The battle against racism is far from over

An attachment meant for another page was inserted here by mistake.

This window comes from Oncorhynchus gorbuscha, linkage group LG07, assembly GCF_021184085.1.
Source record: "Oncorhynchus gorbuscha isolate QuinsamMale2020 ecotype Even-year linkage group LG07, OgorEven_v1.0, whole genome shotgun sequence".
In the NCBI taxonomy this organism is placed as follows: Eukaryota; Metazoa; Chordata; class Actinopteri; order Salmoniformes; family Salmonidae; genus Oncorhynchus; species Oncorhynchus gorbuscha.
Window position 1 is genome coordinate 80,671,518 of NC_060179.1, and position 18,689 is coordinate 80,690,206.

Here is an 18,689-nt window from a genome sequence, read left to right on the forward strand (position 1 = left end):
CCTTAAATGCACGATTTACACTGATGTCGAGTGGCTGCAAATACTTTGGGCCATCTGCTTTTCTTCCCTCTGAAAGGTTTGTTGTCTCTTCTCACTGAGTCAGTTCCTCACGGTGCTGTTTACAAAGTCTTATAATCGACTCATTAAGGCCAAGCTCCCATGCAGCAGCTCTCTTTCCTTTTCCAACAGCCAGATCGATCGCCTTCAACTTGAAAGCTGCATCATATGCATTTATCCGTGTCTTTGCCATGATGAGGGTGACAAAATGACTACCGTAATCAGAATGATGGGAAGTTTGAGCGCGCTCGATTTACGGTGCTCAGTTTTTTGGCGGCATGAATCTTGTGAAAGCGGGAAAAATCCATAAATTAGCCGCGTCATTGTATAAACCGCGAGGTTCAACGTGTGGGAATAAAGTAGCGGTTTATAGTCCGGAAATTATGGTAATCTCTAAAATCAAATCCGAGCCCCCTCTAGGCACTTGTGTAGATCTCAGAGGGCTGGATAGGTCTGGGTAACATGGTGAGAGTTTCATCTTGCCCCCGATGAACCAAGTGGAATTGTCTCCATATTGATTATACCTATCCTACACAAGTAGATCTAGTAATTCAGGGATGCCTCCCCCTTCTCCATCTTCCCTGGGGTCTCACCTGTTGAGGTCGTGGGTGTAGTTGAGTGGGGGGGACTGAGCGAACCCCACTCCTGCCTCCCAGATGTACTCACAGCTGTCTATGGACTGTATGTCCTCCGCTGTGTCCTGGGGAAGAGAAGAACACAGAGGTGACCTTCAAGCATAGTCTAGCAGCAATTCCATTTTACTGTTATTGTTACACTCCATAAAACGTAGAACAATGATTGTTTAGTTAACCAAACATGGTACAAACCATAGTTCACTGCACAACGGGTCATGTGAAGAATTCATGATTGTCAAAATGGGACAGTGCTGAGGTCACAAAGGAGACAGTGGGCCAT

Immigrant groups and anti-racism groups held a rally in central Athens yesterday, World Day Against Racism, drawing media and government attention to their problems that derive mainly from their difficulty in dealing with state agencies. Greece has been criticized in recent years for an alleged rise in xenophobia, which many experts attribute to an unforeseen influx of illegal immigrants from neighboring Balkan countries. Others challenge the reports as unfounded. «Greece has been a country of emigration, but over the past decade it witnessed a mass influx of immigrants, particularly from neighboring countries, as a result of the collapse of former communist regimes and ensuing ethnic conflicts. Today, it is estimated that immigrants amount to 7 percent of the total population, most of them having come from Albania illegally in search of better living conditions.» With these remarks, Maria Telalian, legal adviser to the Special Legal Department of the Greek Foreign Ministry, opened her briefing last year before the UN Committee on the Elimination of Racial Discrimination. Telalian, who headed the Greek mission that briefed the committee in Geneva in March last year, also explained that since the events in Albania in 1997 (in which the collapse of pyramid schemes led to widespread violence), criminal bands that had looted weapons from the army have been involved in arms trafficking and organized crime in Greece and other European countries. «A number of border areas in Greece have been hard hit by such activities, leading to a sense of insecurity among local inhabitants and fueling a negative stereotype about Albanians,» Telalian remarked. The US State Department, in its 2001 annual human rights report, noted that in Greece the government generally respected the human rights of its citizens, while stressing that «serious problems» were reported in some areas. «There was a report of an isolated police killing of a Rom,» the report said. «Security force personnel sometimes abused persons, particularly illegal immigrants and Roma. Overcrowding and harsh conditions continued in some prisons. Police sweeps resulted in the detention, often under squalid conditions, of undocumented immigrants. There are legal limits on the freedom of association of ethnic minorities.» For its part, the UN Committee on the Elimination of Racial Discrimination recognized that Greece has ratified a range of international human rights instruments, including the establishment of a national mechanism with responsibility for overseeing the implementation of human rights, but at the same time it noted several areas where there is ample room for improvement. «Noting that the report of the State party refers to the ‘Muslim minority of Western Thrace,’ and within this group to Turkish, Pomak and Roma groups, and not to other groups in the country, the Committee draws the attention of the State party on the rights of each person to self-identification,» the committee declared in its recommendations. The UN body also encourages the government to build upon education at all levels in order to counter negative stereotypes; to pursue dialogue with representatives of the Roma, Pomak, Albanian and other minority groups; and to take further measures to increase awareness of the principles of the Convention by law enforcement officials.

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